The George Sand-Gustave Flaubert Letters

Boni and Liveright
Loading...

Additional Information

Publisher
Boni and Liveright
Read more
Published on
Dec 31, 1921
Read more
Pages
382
Read more
Read more
Best For
Read more
Language
English
Read more
Content Protection
This content is DRM free.
Read more

Reading information

Smartphones and Tablets

Install the Google Play Books app for Android and iPad/iPhone. It syncs automatically with your account and allows you to read online or offline wherever you are.

Laptops and Computers

You can read books purchased on Google Play using your computer's web browser.

eReaders and other devices

To read on e-ink devices like the Sony eReader or Barnes & Noble Nook, you'll need to download a file and transfer it to your device. Please follow the detailed Help center instructions to transfer the files to supported eReaders.
Chapter I.

A HOLY SAINT.

It is in the Thebaïd, on the heights of a mountain, where a platform, shaped like a crescent, is surrounded by huge stones.

The Hermit's cell occupies the background. It is built of mud and reeds, flat-roofed and doorless. Inside are seen a pitcher and a loaf of black bread; in the centre, on a wooden support, a large book; on the ground, here and there, bits of rush-work, a mat or two, a basket and a knife.

Some ten paces or so from the cell a tall cross is planted in the ground; and, at the other end of the platform, a gnarled old palm-tree leans over the abyss, for the side of the mountain is scarped; and at the bottom of the cliff the Nile swells, as it were, into a lake.

To right and left, the view is bounded by the enclosing rocks; but, on the side of the desert, immense undulations of a yellowish ash-colour rise, one above and one beyond the other, like the lines of a sea-coast; while, far off, beyond the sands, the mountains of the Libyan range form a wall of chalk-like whiteness faintly shaded with violet haze. In front, the sun is going down. Towards the north, the sky has a pearl-grey tint; while, at the zenith, purple clouds, like the tufts of a gigantic mane, stretch over the blue vault. These purple streaks grow browner; the patches of blue assume the paleness of mother-of-pearl. The bushes, the pebbles, the earth, now wear the hard colour of bronze, and through space floats a golden dust so fine that it is scarcely distinguishable from the vibrations of light.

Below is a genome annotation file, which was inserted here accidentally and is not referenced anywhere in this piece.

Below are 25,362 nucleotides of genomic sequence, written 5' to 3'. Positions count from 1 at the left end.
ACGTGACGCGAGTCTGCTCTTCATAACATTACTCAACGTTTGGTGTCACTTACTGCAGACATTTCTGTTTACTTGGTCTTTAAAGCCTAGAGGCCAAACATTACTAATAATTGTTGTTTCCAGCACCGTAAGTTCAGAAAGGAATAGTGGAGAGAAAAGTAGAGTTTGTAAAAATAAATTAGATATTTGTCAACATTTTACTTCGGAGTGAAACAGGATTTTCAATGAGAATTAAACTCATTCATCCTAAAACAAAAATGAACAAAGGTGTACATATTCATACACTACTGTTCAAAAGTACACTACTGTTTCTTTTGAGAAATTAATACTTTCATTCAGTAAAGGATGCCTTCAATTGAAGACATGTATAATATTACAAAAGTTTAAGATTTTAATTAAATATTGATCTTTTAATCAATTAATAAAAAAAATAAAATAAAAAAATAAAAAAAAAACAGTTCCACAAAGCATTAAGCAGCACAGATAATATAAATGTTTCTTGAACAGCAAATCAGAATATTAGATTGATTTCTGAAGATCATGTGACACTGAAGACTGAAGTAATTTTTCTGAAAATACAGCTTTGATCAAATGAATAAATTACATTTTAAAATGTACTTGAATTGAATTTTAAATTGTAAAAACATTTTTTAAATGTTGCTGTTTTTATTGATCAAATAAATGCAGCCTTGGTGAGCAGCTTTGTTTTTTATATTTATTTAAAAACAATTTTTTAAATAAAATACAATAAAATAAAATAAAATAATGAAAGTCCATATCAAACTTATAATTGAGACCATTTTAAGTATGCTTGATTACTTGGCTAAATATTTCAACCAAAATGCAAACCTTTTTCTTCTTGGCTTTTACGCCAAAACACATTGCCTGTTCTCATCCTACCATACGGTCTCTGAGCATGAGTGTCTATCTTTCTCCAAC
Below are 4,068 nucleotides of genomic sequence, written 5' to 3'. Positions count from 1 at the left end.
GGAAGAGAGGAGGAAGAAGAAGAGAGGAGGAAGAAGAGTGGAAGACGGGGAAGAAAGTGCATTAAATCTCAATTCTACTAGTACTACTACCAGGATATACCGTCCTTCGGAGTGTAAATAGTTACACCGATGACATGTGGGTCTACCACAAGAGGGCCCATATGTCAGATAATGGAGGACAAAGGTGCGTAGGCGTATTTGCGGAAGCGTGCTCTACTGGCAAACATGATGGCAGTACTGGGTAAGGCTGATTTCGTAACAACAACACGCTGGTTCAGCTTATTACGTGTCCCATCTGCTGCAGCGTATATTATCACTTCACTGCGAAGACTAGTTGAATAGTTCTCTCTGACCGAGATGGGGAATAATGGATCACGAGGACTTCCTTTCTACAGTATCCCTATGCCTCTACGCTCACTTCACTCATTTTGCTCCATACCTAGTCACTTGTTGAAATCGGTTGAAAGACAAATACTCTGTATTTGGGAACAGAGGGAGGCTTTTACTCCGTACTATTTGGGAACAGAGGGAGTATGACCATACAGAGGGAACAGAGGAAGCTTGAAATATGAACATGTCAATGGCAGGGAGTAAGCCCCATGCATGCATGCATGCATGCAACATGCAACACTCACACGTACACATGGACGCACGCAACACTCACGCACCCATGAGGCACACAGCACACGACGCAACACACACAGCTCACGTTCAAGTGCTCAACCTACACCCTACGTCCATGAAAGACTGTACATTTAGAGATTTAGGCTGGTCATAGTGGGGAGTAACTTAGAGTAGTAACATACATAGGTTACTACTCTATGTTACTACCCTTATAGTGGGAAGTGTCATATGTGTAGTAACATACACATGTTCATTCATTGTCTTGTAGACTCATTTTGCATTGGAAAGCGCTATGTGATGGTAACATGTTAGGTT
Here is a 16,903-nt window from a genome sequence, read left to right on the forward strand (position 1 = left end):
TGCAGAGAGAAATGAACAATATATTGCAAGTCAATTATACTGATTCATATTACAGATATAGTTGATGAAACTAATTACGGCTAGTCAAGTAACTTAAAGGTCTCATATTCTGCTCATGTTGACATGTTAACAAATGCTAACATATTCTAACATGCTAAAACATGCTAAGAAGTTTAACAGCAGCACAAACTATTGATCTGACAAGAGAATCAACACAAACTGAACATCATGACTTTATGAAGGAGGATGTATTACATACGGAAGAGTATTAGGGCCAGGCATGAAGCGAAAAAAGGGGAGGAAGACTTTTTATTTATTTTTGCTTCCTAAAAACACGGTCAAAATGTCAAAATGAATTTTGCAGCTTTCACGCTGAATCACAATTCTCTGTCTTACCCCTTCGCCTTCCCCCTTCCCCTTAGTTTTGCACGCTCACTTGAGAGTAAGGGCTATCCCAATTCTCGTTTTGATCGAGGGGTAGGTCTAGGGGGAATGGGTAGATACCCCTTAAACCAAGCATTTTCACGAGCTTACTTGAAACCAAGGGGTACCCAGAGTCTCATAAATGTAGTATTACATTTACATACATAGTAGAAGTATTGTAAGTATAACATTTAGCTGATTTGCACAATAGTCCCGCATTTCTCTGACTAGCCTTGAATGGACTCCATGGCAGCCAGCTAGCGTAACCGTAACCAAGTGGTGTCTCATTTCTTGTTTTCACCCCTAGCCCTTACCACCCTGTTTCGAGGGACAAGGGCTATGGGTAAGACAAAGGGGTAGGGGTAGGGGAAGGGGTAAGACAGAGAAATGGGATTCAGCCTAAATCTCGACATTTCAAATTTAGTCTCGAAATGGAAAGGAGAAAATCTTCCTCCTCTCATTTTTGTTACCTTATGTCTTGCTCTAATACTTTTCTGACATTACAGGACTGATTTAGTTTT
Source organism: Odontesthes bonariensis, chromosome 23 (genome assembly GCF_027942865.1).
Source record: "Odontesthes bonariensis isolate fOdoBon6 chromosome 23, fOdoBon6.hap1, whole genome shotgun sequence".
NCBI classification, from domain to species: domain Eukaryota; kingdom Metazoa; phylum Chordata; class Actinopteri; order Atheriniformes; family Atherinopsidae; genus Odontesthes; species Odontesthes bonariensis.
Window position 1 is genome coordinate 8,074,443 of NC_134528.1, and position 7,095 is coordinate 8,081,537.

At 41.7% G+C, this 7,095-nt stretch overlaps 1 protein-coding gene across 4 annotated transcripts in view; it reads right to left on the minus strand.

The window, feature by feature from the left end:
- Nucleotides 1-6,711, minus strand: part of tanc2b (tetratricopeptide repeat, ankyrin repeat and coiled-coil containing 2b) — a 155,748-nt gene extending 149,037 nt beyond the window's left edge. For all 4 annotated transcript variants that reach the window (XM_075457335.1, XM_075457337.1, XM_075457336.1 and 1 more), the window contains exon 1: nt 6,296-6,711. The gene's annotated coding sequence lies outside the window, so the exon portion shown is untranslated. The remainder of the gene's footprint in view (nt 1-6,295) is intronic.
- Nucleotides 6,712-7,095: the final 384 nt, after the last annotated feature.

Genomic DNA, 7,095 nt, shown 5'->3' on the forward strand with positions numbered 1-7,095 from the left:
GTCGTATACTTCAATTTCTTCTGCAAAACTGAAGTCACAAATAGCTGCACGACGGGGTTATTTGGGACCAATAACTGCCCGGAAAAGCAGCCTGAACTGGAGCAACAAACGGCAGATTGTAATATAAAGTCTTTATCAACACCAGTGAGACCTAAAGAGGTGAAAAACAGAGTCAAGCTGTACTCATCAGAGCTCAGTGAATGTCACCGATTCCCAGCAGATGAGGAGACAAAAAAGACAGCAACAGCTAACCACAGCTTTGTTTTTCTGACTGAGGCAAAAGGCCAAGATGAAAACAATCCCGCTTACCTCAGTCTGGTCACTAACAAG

The quatrain in old French written below one of Holbein's pictures is profoundly sad in its simplicity. The engraving represents a ploughman driving his plough through a field. A vast expanse of country stretches away in the distance, with some poor cabins here and there; the sun is setting behind the hill. It is the close of a hard day's work. The peasant is a short, thick-set man, old, and clothed in rags. The four horses that he urges forward are thin and gaunt; the ploughshare is buried in rough, unyielding soil. A single figure is joyous and alert in that scene of sweat and toil. It is a fantastic personage, a skeleton armed with a whip, who runs in the furrow beside the terrified horses and belabors them, thus serving the old husbandman as ploughboy. This spectre, which Holbein has introduced allegorically in the succession of philosophical and religious subjects, at once lugubrious and burlesque, entitled the Dance of Death, is Death itself.

In that collection, or rather in that great book, in which Death, playing his part on every page, is the connecting link and the dominant thought, Holbein has marshalled sovereigns, pontiffs, lovers, gamblers, drunkards, nuns, courtesans, brigands, paupers, soldiers, monks, Jews, travellers, the whole world of his day and of ours; and everywhere the spectre of Death mocks and threatens and triumphs. From a single picture only, is it absent. It is that one in which Lazarus, the poor man, lying on a dunghill at the rich man's door, declares that he does not fear Death, doubtless because he has nothing to lose and his life is premature death.